Seven months ago, I shocked myself and many of my coworkers at the Jewish United Fund; I gave my notice, leaving JUF and YLD for the world of finance. The most common responses I got included “Wow! That’s a big change. Are you qualified? How did you get the job?”
Let me tell you a little secret: the work of fundraising is not that different than finance. I know, I know … you think I am crazy, so let me explain.
For years I wanted to explore the financial industry. I loved (and still love) budgeting, statistics, daily news and watching the markets. But when I attended a job fair and had people look at my resume, I was told point blank that I had cornered myself into the Jewish non-profit world.
Hearing this only made me want to prove to the world – well, really to myself – that I could get a job in finance, but my search ended quickly when I landed an incredible job at JUF. For years I planned programs, raised money and built the community. I loved it, but two things in particular: building the relationships and bringing in the money.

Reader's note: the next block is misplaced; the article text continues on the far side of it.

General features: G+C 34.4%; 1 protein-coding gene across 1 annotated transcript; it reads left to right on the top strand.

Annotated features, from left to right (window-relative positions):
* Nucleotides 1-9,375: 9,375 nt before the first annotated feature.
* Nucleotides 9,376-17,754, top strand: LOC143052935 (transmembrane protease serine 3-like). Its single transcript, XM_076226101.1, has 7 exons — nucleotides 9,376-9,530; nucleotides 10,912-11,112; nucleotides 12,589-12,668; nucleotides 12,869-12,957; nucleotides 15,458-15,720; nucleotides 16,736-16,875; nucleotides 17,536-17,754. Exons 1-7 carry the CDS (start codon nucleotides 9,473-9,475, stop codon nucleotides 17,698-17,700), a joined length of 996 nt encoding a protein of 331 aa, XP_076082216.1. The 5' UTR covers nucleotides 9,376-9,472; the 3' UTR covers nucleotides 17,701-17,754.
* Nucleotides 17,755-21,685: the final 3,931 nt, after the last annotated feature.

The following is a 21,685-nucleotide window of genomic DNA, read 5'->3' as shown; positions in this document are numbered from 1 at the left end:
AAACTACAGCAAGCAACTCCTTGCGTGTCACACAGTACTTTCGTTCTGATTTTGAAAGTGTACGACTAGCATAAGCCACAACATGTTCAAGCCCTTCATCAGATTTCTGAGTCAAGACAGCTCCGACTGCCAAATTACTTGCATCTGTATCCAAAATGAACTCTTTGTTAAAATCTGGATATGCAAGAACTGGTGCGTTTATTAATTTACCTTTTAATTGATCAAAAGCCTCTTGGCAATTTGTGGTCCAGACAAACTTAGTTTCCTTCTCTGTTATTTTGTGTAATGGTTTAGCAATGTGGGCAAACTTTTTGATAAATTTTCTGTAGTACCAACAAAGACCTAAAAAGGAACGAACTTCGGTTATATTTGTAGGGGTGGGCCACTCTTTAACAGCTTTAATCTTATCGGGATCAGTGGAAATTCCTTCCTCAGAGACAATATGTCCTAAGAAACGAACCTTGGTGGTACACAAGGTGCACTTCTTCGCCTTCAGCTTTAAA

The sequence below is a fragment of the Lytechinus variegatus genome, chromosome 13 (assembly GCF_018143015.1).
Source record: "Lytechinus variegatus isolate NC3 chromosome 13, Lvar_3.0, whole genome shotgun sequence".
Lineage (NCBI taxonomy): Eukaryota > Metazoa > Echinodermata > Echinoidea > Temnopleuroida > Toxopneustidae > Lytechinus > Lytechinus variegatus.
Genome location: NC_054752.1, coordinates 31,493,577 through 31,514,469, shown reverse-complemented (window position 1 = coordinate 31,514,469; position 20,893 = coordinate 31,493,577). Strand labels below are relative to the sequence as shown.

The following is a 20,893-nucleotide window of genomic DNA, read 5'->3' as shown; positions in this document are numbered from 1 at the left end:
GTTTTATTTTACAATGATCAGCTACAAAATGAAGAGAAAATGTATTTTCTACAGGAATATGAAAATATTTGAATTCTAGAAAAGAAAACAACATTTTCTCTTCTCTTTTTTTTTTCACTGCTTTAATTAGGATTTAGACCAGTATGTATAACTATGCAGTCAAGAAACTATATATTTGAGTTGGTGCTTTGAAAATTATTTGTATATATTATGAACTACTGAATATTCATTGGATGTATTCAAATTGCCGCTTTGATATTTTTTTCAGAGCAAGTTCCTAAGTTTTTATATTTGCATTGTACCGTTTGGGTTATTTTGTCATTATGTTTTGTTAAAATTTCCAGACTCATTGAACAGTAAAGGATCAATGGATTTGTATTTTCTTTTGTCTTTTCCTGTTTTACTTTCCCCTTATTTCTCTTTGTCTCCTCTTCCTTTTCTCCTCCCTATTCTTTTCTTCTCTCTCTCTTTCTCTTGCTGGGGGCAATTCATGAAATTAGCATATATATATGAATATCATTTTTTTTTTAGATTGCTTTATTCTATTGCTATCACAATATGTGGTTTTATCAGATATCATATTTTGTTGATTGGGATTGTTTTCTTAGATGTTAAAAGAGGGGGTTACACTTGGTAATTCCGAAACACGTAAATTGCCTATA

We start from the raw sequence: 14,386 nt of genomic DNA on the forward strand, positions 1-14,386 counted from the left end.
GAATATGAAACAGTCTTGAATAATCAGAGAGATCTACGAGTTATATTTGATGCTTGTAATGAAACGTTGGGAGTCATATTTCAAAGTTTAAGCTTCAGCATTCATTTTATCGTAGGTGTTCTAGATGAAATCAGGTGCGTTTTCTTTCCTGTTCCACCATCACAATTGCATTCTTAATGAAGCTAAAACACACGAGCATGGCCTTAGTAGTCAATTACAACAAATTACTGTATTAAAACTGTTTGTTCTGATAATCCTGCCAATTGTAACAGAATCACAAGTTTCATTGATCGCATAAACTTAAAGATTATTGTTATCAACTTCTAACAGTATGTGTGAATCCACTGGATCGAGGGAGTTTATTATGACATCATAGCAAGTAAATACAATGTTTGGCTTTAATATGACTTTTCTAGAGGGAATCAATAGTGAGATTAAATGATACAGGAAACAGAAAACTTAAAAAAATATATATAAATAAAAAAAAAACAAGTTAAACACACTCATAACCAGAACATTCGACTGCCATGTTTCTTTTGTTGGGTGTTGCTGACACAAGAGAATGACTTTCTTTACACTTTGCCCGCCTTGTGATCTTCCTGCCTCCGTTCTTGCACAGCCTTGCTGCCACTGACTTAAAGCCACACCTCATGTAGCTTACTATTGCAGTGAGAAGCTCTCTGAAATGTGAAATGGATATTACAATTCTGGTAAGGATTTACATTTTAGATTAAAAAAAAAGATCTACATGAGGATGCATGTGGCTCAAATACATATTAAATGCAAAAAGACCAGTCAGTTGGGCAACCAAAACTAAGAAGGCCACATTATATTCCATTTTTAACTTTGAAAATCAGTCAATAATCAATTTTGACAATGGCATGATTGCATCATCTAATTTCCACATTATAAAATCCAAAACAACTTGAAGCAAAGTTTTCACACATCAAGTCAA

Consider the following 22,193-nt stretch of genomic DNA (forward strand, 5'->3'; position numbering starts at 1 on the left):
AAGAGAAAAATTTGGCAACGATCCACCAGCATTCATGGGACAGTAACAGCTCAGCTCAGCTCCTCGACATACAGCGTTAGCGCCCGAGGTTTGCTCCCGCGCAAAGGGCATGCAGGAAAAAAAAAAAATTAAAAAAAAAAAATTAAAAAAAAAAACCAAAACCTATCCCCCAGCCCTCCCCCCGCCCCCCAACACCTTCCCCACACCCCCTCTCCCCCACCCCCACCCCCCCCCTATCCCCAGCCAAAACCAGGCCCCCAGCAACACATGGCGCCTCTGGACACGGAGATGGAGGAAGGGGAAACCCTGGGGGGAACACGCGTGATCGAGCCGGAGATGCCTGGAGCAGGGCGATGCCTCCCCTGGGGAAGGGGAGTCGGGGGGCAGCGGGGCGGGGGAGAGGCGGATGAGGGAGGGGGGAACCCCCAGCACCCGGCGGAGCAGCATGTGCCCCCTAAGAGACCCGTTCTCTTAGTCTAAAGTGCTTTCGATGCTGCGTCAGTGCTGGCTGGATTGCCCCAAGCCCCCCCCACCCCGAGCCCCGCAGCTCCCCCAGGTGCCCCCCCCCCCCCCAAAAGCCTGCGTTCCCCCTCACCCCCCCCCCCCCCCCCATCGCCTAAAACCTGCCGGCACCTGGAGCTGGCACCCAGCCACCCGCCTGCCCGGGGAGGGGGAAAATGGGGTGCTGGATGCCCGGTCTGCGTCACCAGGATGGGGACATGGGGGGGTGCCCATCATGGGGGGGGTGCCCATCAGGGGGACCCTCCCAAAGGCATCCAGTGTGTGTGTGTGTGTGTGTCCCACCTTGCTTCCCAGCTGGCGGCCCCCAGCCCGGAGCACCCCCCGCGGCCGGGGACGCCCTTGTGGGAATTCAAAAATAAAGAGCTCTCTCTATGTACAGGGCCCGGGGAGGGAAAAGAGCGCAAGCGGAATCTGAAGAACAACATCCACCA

Now here is where it gets interesting, so read carefully. Knowing how to build relationships cannot be taught. You are a good networker, trustworthy, caring, etc. or you are not. Finance can be learned. A person can study options and read about the markets.
I had just cracked the code. I had found my way into finance – relationships! Now, the key was to prove to others that I was not full of B.S. and THAT was not as easy as picking up the phone at a phonathon!
The first thing I had to do was convince myself. After stating over and over again that you can learn finance but not relationships, I started to believe it myself. From there it was using those relationships. It worked. I made the “jump,” which I see more as a skip, and am now a full-time financial professional, building relationships and bringing in money, just like I did at JUF.